At the beginning of 2021, Cambodia’s first light attack aircraft was delivered by China in mid-January. It’s the FTC-2000G.
FTC-2000G, the export version of the Guizhou JL-9 trainer, also known as the Mountain Eagle. The agreement between Cambodia and China was signed in early 2020. According to sources familiar with the matter, Cambodia has ordered six of these planes in total. All will be handed over between now and 2023.
The Guizhou JL-9 was developed by the Guizhou Aviation Industry Company for the People’s Liberation Army Air Force and the People’s Liberation Army Naval Air Force. The aircraft started as an inexpensive trainer for fourth generation aircraft. The trainer was revealed at the 2001 China International Aviation & Aerospace Exhibition. The FTC-2000, as the JL-9, competed with the Hongdu JL-10 to meet the advanced trainer requirements of the PLAAF and PLANAF. The JL-10 is more technologically advanced, but also more expensive, than the JL-9. In 2013, both had entered production.
A carrier-landing trainer variant was revealed by Chinese state media in 2011. Designated the JL-9G, it has strengthened undercarriage, enlarged wing and diverterless supersonic inlets, but has proved to be unsuitable for arrested landings and is limited to land-based operations.
The Guizhou JL-9 is developed from the JJ-7/FT-7, the two seat trainer version of Chengdu J-7, a Chinese variant of Mig-21. The Guizhou uses a new wing, a forward fuselage with side air intakes, and a glass cockpit; the engine, empennage, and mechanical controls of the JJ-7 are retained.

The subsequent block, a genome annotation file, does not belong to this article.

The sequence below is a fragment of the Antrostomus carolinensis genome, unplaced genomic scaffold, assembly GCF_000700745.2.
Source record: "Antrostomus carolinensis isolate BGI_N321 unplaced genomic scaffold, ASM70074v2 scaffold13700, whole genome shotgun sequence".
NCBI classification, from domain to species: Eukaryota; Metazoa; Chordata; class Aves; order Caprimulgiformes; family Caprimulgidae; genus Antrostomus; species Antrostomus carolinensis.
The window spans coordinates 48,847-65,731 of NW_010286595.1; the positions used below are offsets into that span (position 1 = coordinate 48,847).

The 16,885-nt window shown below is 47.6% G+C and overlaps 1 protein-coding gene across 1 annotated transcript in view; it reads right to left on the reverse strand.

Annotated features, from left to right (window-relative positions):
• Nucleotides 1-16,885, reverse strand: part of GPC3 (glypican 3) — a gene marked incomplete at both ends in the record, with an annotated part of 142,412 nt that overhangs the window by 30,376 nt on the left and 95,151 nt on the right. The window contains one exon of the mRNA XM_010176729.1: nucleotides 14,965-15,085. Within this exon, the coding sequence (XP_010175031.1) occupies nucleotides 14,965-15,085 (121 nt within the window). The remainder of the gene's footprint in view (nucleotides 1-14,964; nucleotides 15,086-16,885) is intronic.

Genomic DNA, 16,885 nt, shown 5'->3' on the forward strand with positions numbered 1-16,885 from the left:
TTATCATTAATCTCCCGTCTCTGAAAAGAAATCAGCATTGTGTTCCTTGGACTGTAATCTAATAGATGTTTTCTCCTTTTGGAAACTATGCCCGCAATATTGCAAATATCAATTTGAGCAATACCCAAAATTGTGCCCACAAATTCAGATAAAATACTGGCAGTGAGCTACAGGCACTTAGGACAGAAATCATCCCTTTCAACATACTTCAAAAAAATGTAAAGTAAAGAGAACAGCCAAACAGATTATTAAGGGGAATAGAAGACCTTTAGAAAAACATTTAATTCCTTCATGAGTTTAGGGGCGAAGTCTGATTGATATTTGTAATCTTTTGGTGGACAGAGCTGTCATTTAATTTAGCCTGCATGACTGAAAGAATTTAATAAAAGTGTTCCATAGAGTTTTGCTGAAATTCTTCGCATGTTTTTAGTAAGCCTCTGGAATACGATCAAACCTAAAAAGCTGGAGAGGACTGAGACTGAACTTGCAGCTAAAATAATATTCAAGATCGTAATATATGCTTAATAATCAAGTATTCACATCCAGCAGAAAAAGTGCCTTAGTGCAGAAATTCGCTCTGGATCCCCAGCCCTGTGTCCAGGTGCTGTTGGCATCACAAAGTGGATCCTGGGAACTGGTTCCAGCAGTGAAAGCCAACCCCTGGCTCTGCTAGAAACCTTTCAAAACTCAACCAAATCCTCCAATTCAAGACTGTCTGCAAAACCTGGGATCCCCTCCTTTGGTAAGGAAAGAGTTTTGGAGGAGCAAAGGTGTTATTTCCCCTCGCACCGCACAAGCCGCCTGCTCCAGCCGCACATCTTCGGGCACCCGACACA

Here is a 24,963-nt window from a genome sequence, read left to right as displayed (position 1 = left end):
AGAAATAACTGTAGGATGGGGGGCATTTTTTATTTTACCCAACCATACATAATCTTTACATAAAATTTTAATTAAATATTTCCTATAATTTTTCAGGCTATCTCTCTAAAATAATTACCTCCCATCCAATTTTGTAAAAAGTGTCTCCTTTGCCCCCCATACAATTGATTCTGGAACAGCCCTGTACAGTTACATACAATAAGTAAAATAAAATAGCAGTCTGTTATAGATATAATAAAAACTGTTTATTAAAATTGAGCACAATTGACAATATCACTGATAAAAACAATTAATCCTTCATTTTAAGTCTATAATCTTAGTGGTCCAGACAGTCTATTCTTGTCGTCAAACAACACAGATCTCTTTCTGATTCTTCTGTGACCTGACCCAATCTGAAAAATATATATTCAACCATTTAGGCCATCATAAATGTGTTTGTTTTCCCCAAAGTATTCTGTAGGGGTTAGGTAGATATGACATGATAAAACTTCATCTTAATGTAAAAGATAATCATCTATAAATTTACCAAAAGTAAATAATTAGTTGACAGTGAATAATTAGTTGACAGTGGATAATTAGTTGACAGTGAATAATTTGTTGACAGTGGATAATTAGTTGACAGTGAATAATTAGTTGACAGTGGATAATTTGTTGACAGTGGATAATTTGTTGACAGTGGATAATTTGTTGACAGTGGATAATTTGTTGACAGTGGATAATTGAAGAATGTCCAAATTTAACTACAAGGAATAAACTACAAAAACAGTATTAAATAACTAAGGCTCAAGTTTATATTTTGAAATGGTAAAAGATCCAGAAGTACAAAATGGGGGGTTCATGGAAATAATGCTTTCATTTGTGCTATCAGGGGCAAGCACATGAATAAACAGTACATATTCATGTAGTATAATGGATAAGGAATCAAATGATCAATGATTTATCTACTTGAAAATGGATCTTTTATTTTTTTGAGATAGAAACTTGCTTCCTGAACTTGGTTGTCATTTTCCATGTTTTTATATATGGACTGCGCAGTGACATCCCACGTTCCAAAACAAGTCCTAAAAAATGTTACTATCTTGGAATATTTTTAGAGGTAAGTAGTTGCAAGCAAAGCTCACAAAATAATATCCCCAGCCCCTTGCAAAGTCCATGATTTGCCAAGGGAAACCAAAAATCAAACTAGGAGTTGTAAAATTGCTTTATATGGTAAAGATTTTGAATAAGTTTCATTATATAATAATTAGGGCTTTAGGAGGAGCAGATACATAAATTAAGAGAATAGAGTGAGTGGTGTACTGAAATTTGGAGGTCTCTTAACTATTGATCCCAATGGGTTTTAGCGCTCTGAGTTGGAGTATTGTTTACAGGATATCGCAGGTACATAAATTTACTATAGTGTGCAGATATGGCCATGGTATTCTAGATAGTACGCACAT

Guizhou JL-9 has a length of 14.5m, a wingspan of 8.32m, and a height of 4.1m. Empty weight is 4.96 t, and maximum take-off weight is 9.8 t. The fuselage is tubular with slab sides and the frontal section is dramatically sloped along its dorsal line to provide excellent vision over the nose assembly through a single-piece, lightly-framed canopy. The canopy covers two pilots seated in tandem – the student pilot in front with the instructor at rear in a slightly raised cockpit position.
A single turbofan engine is used and this is aspirated by two small, semi-circle intakes fitted to either side of the exterior cockpit wall. The JL-9 is powered by a Guizhou Liyang WP-13F afterburning turbojet engine, with 43.15 kN dry thrust, and 63.25 kN with afterburner. Guizhou can reach a maximum speed of 1,100 km/h, cruise speed is 870 km/h, range is 863 km, service ceiling is 16,000 m, Rate of climb is 150 m/s at sea level.